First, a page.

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Chronic Fatigue Syndrome


What is CFS?

Chronic Fatigue Syndrome (CFS) is also known as myalgic encephalomyelitis (ME), post-viral fatigue syndrome, chronic fatigue and immune dysfunction syndrome.

The disease is characterized by a severe, prolonged fatigue lasting for more than six months. Patients complain of extreme exhaustion; they tire easily in the course of normal activities, and may even be unable to perform normal tasks. Fatigue is accompanied by a number of other symptoms: neurocognitive impairments (memory loss, difficulty in concentrating), muscle pain, headaches, unrefreshing sleep, sore throat, persistent low grade fever, enlarged lymph nodes.

CFS shares overlapping symptomology with several diseases. Before making a diagnosis of CFS, other specific illnesses in which fatigue is the core symptom (such as hypothyroidism, anemia, Lyme disease, lupus, diabetes, cancer…) must be excluded.

Who gets CFS?

CFS affects between 0.1 and 0.4 percent of the population. Anybody can get CFS, however women are affected more frequently than men by a ratio of 4:1. People exposed to poor working conditions, or stressful work, seem to face a higher risk for CFS; however stress alone does not cause CFS. The most common age of onset is between 20 and 40 years. CFS can also occur in children and adolescents.


What causes CFS?

There is a long history of medical interest in CFS, and in the last decade an increasing amount of studies have been done to unravel the pathogenesis of CFS. However, at this time the etiology is not known and no unique pathological abnormalities have been identified.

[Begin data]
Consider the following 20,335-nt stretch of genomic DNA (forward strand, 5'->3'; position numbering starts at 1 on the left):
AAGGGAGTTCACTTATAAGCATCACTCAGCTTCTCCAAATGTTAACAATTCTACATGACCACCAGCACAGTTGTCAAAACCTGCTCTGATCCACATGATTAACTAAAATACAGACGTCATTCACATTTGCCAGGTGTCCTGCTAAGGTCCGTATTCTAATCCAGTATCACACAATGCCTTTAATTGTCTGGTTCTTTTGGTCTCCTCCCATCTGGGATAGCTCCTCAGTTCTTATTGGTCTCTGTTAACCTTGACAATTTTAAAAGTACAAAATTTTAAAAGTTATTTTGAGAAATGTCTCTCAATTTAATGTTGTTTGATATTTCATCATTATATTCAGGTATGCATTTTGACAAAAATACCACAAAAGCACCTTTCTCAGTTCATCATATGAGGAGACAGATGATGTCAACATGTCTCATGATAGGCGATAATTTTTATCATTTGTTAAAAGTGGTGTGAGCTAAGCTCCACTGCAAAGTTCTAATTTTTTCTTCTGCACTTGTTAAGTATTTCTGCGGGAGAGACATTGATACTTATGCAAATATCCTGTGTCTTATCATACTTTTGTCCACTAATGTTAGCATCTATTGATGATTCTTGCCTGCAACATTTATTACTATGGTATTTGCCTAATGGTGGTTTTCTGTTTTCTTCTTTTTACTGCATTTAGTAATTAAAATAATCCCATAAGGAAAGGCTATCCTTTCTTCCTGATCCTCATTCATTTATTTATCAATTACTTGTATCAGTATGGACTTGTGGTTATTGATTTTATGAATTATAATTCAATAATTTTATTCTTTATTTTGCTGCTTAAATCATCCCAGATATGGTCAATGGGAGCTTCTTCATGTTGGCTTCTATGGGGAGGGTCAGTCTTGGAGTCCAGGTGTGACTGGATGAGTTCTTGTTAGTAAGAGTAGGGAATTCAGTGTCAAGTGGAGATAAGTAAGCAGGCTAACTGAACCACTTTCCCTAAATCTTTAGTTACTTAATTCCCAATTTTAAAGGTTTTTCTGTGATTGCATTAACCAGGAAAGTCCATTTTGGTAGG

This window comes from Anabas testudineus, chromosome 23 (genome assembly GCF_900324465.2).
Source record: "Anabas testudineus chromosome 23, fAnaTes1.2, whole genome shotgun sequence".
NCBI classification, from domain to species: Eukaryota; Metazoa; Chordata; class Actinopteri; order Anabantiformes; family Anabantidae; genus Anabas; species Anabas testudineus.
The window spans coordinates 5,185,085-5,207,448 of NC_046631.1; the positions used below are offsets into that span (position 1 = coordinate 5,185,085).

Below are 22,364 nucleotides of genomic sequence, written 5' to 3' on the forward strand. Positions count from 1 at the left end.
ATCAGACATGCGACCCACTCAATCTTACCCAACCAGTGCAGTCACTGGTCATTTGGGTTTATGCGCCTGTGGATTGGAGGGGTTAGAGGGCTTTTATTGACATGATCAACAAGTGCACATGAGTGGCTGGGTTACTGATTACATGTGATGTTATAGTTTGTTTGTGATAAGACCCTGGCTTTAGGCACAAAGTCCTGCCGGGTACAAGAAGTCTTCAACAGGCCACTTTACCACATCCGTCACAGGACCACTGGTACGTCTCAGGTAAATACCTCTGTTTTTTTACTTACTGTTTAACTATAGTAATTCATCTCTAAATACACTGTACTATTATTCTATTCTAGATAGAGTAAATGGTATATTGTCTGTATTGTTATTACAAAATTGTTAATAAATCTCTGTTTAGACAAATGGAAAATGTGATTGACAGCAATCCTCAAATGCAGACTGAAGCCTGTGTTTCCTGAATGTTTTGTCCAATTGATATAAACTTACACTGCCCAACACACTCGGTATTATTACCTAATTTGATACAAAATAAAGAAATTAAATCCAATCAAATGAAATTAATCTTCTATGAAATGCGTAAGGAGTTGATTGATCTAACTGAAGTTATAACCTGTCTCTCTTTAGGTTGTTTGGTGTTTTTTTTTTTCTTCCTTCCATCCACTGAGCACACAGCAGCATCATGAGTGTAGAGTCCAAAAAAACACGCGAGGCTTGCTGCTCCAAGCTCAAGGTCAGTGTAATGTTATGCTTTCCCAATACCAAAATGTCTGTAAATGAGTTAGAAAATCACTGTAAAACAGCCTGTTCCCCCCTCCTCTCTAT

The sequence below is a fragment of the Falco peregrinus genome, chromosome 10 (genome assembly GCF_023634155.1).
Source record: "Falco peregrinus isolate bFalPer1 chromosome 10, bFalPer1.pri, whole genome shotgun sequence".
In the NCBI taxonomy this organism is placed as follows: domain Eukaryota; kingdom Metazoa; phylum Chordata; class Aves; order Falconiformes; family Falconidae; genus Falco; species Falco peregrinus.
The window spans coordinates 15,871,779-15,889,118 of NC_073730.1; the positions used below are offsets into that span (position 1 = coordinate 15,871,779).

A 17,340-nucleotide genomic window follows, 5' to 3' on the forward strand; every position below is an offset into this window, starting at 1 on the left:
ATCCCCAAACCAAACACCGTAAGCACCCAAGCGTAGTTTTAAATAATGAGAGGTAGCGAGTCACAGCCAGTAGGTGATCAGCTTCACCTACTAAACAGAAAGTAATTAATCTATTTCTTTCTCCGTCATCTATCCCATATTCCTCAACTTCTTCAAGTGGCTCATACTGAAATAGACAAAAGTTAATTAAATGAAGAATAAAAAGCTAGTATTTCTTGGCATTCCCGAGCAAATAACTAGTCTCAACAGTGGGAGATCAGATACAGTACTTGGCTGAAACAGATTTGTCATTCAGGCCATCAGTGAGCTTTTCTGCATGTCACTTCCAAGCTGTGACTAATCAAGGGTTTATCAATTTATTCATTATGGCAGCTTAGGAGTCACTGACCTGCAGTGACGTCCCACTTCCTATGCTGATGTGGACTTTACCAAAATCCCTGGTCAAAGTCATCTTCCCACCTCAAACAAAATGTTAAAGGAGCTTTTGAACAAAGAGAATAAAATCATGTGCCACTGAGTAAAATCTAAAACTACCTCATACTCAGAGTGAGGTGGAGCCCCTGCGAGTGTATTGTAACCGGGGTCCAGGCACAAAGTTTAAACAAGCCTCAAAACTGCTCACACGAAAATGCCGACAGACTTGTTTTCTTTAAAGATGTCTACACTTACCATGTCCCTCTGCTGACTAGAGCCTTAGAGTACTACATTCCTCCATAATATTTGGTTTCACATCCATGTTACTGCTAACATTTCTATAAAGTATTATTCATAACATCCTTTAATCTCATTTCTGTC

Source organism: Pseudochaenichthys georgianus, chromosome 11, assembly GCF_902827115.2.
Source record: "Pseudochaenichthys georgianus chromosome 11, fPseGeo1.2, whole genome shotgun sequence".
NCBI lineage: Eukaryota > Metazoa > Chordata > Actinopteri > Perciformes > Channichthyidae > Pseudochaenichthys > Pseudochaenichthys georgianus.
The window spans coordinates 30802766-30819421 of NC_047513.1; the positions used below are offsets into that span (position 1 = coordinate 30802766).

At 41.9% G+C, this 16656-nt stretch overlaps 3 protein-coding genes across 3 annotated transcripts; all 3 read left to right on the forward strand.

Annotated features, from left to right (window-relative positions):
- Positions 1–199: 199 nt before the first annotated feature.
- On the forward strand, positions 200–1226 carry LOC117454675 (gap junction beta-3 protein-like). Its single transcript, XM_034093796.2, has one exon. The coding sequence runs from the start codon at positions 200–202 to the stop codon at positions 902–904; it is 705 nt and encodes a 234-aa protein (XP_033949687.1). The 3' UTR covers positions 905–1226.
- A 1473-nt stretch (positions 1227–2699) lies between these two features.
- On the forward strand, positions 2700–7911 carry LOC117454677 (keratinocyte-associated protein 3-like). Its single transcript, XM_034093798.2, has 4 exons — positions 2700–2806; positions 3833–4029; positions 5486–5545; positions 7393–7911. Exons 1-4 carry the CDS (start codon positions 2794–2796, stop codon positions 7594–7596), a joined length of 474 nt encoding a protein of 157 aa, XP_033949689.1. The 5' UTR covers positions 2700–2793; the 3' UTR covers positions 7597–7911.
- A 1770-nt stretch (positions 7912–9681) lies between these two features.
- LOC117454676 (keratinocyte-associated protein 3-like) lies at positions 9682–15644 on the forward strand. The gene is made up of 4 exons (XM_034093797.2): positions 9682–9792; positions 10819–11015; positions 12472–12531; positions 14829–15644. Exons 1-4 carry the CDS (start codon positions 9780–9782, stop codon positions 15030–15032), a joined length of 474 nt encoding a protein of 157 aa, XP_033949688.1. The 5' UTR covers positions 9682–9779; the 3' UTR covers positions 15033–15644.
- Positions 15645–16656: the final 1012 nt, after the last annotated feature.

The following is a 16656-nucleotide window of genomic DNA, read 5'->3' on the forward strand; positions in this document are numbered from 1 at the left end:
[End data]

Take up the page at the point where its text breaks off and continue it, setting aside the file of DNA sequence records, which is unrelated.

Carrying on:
More and more evidence points towards a combination of factors (genetic, infectious, environmental, etc.) being important in the development of chronic immune dysfunction, the cardinal finding in all CFS patients.

Over the past several years, scientists at R.E.D. Laboratories have been unraveling the biochemical and molecular mysteries surrounding CFS. The result of these efforts has been to create a number of objective clinical laboratory assays that can assist the physician in not only making the diagnosis of CFS, but can also help in staging the severity of disease and monitor the effect of a therapy.

Immune dysregulation is a hallmark of CFS

The involvement of elastase in the pathogenesis of the disease indicates that CFS is to a large extent an inflammatory disorder. The underlying cause of inflammation, however, remains unclear. Among the factors that could contribute to the onset or maintenance of a chronic inflammatory condition, R.E.D. Laboratories scientists are particularly interested in the consequences of intestinal dysfunctions, as well as in the role of chronic infections and/or persistent viral infections (see dedicated pages).